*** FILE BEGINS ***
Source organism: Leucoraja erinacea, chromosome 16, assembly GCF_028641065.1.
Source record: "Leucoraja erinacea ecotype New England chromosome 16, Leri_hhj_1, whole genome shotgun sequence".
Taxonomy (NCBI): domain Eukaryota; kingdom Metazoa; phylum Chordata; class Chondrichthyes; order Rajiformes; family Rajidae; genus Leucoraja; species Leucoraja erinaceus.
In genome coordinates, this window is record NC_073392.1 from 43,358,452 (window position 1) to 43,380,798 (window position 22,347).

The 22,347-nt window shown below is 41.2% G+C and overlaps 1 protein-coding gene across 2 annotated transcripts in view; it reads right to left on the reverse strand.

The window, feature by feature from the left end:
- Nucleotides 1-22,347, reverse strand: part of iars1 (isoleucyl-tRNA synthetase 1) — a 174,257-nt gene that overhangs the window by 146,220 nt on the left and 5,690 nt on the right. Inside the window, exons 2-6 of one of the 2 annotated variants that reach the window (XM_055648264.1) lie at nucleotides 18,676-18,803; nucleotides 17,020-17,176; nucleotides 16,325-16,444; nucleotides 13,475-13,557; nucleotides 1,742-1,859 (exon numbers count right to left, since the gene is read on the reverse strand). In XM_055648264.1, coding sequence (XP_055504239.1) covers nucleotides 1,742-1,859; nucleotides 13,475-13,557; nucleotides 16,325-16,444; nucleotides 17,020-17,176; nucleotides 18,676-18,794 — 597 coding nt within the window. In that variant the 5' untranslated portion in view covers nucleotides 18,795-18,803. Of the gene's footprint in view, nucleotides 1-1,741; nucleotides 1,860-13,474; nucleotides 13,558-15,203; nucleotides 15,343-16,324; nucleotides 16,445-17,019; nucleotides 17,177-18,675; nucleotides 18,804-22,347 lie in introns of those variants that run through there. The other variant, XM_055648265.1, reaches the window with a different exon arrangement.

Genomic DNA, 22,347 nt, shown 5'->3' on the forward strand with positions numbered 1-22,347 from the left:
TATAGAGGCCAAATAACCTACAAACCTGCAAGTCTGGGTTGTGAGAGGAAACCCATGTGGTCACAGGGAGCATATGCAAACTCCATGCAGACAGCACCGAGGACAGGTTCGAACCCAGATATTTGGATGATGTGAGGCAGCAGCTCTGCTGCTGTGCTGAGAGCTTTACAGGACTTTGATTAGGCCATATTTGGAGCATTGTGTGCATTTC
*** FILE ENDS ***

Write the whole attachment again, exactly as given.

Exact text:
Source organism: Leucoraja erinacea, chromosome 16, assembly GCF_028641065.1.
Source record: "Leucoraja erinacea ecotype New England chromosome 16, Leri_hhj_1, whole genome shotgun sequence".
Taxonomy (NCBI): domain Eukaryota; kingdom Metazoa; phylum Chordata; class Chondrichthyes; order Rajiformes; family Rajidae; genus Leucoraja; species Leucoraja erinaceus.
In genome coordinates, this window is record NC_073392.1 from 43,358,452 (window position 1) to 43,380,798 (window position 22,347).

The 22,347-nt window shown below is 41.2% G+C and overlaps 1 protein-coding gene across 2 annotated transcripts in view; it reads right to left on the reverse strand.

The window, feature by feature from the left end:
- Nucleotides 1-22,347, reverse strand: part of iars1 (isoleucyl-tRNA synthetase 1) — a 174,257-nt gene that overhangs the window by 146,220 nt on the left and 5,690 nt on the right. Inside the window, exons 2-6 of one of the 2 annotated variants that reach the window (XM_055648264.1) lie at nucleotides 18,676-18,803; nucleotides 17,020-17,176; nucleotides 16,325-16,444; nucleotides 13,475-13,557; nucleotides 1,742-1,859 (exon numbers count right to left, since the gene is read on the reverse strand). In XM_055648264.1, coding sequence (XP_055504239.1) covers nucleotides 1,742-1,859; nucleotides 13,475-13,557; nucleotides 16,325-16,444; nucleotides 17,020-17,176; nucleotides 18,676-18,794 — 597 coding nt within the window. In that variant the 5' untranslated portion in view covers nucleotides 18,795-18,803. Of the gene's footprint in view, nucleotides 1-1,741; nucleotides 1,860-13,474; nucleotides 13,558-15,203; nucleotides 15,343-16,324; nucleotides 16,445-17,019; nucleotides 17,177-18,675; nucleotides 18,804-22,347 lie in introns of those variants that run through there. The other variant, XM_055648265.1, reaches the window with a different exon arrangement.

Genomic DNA, 22,347 nt, shown 5'->3' on the forward strand with positions numbered 1-22,347 from the left:
TATAGAGGCCAAATAACCTACAAACCTGCAAGTCTGGGTTGTGAGAGGAAACCCATGTGGTCACAGGGAGCATATGCAAACTCCATGCAGACAGCACCGAGGACAGGTTCGAACCCAGATATTTGGATGATGTGAGGCAGCAGCTCTGCTGCTGTGCTGAGAGCTTTACAGGACTTTGATTAGGCCATATTTGGAGCATTGTGTGCATTTC